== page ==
The Student News Site of Sacramento City College

The Express

The Student News Site of Sacramento City College

The Express

The Student News Site of Sacramento City College

The Express

Occupy City College

Alexa Baca, 22, english major at SCC, suported his fellow 99% with his homemade sign at Ceaser Chavez Park on Oct 16, 2011. By Tony Wallin | [email protected]

The Occupy movement may have lost some momentum over the past year, but its principles still rage on in the hearts of those who were involved. The Occupy movement began with Occupy Wall Street on Sept. 17, 2011. In Manhattan’s Financial District a group of individuals joined together to protest the economic and political injustices of our country, specifically the unequal distribution of wealth to 1 percent of American citizens.

“We are the 99 percent” became the slogan of the movement, spreading throughout the country and inspiring uprisings in over 100 cities in the United States according to Occupy Wall Street. Occupy Sacramento was one of the many inspired uprisings. Following the example of Occupy Wall Street, a group of Sacramento citizens began protesting on Oct. 6, 2011 with peaceful demonstrations on the front lawn of Sacramento City Hall. City College students Sara Beth Brooks, 27, and Robert Mullis, 26, were there that day among others.“There were a lot of passionate, intelligent, engaged people wanting to bring about a change,” she said.

Brooks, a communications major at City College, joined Occupy Sacramento and became involved in its coordination. She protested in Cesar Chavez Plaza every day for the first couple months of protests, coordinated the General Assembly and was also involved with coordinating the people who decided to protest after hours. Due to a medical condition, however, when things started to dwindle as winter approached, Brooks had to find other ways to remain engaged.

“I still believe in the Occupy movement and the principals of Occupy,” said Brooks. Since she can’t be active in the streets, Brooks has turned her  focus toward education. Brooks continues to emanate the movement’s principles of knowledge, truth, transparency of government and account-ability for our leaders through the debate team at City College. She means to hone her public speaking and critical thinking skills in order to advocate more effectively in the future.

“I have to focus on getting through school,” said Brooks. “[Activism] becomes so much fun that nothing else looks fun in comparison.”

Robert Mullis, a philosophy major at City College, also dove right into the Oc-cupy movement. For him, the emergence of Occupy meant there were other people who were also thinking about the presence of government, the growing homelessness and unemployment throughout the country and all the unethical things he had noticed.

“The feeling of being part of some-thing you believe in is exhilarating,” said Mullis. “Knowing that other people care about the world and the people in it struck a chord for me.” Mullis started helping with the social media aspect of Occupy, main-taining the Facebook and Twitter accounts, but soon moved to scheduling workshops and placing event information on the web-site and calendar. Like Brooks, however, as winter drained the momentum out of the protests, Mullis followed it out.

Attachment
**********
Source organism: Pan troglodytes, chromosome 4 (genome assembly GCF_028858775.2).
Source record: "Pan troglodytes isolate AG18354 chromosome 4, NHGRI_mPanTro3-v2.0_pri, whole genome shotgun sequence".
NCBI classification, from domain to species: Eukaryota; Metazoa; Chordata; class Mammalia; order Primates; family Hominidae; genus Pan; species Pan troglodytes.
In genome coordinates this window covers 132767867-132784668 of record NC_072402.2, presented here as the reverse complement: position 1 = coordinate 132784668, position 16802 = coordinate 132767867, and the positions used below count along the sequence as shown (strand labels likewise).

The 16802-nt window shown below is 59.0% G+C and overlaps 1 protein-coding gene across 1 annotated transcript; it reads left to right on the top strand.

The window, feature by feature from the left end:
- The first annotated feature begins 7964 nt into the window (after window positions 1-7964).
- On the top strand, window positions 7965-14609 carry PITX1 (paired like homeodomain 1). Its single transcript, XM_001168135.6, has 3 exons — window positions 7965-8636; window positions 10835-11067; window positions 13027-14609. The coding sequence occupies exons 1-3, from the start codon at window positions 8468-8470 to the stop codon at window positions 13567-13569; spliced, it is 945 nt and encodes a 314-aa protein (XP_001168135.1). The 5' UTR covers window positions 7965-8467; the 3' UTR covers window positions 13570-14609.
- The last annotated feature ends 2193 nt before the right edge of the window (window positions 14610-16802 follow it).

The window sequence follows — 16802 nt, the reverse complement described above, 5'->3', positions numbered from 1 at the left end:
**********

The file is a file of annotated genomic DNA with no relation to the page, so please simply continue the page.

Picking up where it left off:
Also like Brooks, Mullis is taking the time to focus on finishing his education. He then plans to teach others how to think for themselves, and then perhaps the principals behind Occupy can find a foothold in edu-cated individuals and beget change. “I still support the movement and what it means,” said Mullis. “However, I decided that the best method in which mass reform could take place is through means of education.”
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Dr. Nancy Olsen, English reading professor, agrees. When hearing of Occupy Wall Street in 2011, Olsen organized a walk out for students soon after Occupy Sacra-mento began their protests. Students and faculty members at City College walked out of their classrooms in the middle of scheduled classes on Oct. 13 and peacefully protested in front of the campus library for about an hour. A small group of students then made their way over to the Cesar Chavez Plaza to join Occupy Sacramento-protestors.

Sac State Environmental Studies major, Laurel Rhodes, at the Occupy together protest rally at Cesar Chavez Park on Thursday October 6, 2011. by Tony Wallin_ [email protected]

Just after the protests began Olsen attempted to educate students on Occupy by making up a facts sheet and passing it out to students. She also organized an Understand-ing Occupy Day.

“A lot of students didn’t know about it,” said Olsen. A year later, Olsen encour-ages students to be informed of the issues, to ask questions, and to walk out if that is what they feel is right. Her main focus has turned to getting the students to vote and educating them on the issues so they are informed voters who can make a change in society, according to Olsen.

Supporters of the Occupy movement still continue to meet weekly at a General Assembly in Cesar Chavez Park in Sacramento according to occupysac. com. Supporters such as Sara Beth Brooks, Robert Mullis and Nancy Olsen have found new ways for Occupy to live on through their educational pursuits, and all hope one day to have enough educated people in the system to force a change.

“We can educate the right values into our future generations,” said Mullis. “Being an informed citizen of the world is a part of Occupy,” said Brooks.



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